The previous article introduced security audits, which are actually audits of security specifications.
There are many potential sources for security specifications. Some of them are government standards. For example, in the United States, HIPAA, the Health Insurance Portability and Accountability Act of 1996, specifies requirements for administrative safeguards, physical safeguards, and technical safeguards of medical records and personally identifiable information. Anyone dealing with Protected Health Information must comply with HIPAA.
The credit card industry has the Payment Card Industry Data Security Standard or PCI DSS, which must be followed by anyone who is handling credit card information.
The SANS Institute offers a wide range of security training and resources, including a set of Information Security Policy Templates that provide examples of best practices that can be customized for your organization. For example, the Server Security Policy specifies things like “all internal servers deployed at <company name> must be owned by an operational group that is responsible for system administration” – in other words, no zombie servers that no-one is responsible for!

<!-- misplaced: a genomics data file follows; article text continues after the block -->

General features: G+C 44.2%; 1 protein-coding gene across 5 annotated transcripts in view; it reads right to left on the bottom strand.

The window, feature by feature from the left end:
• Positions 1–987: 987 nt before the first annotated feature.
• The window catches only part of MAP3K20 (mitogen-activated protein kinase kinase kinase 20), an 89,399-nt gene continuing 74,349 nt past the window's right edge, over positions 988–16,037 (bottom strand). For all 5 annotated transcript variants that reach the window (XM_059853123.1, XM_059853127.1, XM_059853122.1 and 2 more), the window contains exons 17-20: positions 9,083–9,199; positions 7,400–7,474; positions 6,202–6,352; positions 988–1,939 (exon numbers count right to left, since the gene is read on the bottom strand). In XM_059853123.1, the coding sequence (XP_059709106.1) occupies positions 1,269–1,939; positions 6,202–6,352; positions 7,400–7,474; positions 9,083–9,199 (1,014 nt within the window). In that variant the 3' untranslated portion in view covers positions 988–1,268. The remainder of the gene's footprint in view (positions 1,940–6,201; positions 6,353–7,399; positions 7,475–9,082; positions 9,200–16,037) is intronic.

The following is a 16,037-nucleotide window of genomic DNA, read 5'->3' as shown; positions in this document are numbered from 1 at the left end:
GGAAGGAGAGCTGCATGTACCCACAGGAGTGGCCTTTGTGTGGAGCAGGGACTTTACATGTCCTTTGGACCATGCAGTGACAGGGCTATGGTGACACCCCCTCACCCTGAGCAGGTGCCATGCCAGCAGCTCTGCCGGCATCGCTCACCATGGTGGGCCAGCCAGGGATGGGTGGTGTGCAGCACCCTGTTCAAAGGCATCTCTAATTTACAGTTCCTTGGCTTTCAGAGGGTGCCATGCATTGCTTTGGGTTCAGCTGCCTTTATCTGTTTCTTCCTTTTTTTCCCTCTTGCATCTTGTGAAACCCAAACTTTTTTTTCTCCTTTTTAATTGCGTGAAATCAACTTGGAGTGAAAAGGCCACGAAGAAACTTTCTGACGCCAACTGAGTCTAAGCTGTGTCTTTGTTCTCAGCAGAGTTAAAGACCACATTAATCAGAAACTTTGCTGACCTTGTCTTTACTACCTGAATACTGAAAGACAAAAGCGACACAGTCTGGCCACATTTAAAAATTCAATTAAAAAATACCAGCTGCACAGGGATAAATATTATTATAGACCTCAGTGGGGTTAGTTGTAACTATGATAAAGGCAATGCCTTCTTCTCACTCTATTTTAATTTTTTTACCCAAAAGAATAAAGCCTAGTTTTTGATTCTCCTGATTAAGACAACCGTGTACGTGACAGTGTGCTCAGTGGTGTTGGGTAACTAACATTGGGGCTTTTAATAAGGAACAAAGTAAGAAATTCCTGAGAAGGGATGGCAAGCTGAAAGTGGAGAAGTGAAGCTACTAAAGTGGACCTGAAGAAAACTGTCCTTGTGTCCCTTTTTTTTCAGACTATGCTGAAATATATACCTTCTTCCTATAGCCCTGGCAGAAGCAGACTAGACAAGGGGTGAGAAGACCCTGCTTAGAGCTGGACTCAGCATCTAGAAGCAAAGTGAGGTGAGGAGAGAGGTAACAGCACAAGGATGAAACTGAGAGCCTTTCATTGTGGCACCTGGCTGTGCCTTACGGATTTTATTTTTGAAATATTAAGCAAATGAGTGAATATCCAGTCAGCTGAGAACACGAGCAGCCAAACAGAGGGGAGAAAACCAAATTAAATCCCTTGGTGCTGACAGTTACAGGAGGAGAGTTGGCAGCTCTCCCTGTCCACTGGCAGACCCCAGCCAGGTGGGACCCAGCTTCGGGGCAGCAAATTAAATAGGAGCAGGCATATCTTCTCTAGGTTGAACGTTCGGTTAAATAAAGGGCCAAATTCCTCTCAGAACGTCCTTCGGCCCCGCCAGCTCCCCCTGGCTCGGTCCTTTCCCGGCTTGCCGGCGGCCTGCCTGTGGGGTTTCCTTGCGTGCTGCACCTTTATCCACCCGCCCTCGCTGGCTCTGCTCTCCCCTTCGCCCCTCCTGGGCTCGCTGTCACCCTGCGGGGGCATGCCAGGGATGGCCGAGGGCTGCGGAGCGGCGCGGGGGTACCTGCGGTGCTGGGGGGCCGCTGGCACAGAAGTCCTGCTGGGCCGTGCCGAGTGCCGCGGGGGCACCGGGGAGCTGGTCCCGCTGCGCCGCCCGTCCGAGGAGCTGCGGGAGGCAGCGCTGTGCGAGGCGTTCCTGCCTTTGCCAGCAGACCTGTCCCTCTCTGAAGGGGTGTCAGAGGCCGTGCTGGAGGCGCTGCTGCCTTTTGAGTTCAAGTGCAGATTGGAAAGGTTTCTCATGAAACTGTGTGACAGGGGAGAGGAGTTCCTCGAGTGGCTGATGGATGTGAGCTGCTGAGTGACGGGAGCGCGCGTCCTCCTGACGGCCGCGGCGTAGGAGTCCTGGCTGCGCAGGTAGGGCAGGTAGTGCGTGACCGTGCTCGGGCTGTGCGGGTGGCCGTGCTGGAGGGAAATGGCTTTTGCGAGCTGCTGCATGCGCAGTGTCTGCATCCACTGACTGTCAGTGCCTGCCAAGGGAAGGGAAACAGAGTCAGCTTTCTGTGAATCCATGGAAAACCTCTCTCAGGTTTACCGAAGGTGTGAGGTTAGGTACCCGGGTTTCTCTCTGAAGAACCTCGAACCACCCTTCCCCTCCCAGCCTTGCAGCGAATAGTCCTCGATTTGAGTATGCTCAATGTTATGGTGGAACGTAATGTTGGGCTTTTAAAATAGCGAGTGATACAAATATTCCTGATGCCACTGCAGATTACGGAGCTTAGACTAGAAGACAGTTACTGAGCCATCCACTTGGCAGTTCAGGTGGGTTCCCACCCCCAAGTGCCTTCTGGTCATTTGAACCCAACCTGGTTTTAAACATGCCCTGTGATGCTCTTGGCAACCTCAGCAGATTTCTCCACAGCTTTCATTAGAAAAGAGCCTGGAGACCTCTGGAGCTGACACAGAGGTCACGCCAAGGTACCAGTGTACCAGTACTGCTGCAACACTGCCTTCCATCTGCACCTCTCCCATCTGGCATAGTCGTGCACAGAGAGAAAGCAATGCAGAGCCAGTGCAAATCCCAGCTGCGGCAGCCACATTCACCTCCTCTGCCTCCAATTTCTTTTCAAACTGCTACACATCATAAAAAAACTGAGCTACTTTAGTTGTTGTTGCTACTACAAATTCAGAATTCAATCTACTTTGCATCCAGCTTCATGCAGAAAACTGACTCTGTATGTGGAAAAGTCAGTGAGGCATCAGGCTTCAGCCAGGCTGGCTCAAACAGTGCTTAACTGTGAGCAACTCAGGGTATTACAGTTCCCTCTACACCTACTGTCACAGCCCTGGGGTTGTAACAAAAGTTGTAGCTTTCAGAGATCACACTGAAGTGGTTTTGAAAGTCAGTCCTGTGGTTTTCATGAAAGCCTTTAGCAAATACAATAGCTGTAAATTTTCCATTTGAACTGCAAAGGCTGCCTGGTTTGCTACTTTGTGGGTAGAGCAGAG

The United States Department of Defense has prepared Security Technical Implementation Guides which specify how government computers will be configured and managed.
Of course there are numerous books on computer security, many including guidelines and checklists.
Finally, each organization must prepare their own security guide which lays out the security rules that they choose to follow. This is critical because each organization has their own set of requirements, needs, and threats. You can’t simply say “all computer systems must be completely secure” – first, this is impossible. There is a famous observation that the only truly secure computer system is one that is melted into slag, ground into dust, cast into a block of concrete, and dumped into the deepest part of the ocean. Second, implementing the highest levels of security for all systems is expensive and makes the systems very difficult to use.
As we have discussed before, computer security in the real world is a risk management exercise. Risk can’t be eliminated, it can’t be ignored, and it should be managed intelligently.
An organizations security guide should be based on applicable government and industry requirements, accepted best practices, and the specific requirements of the organization.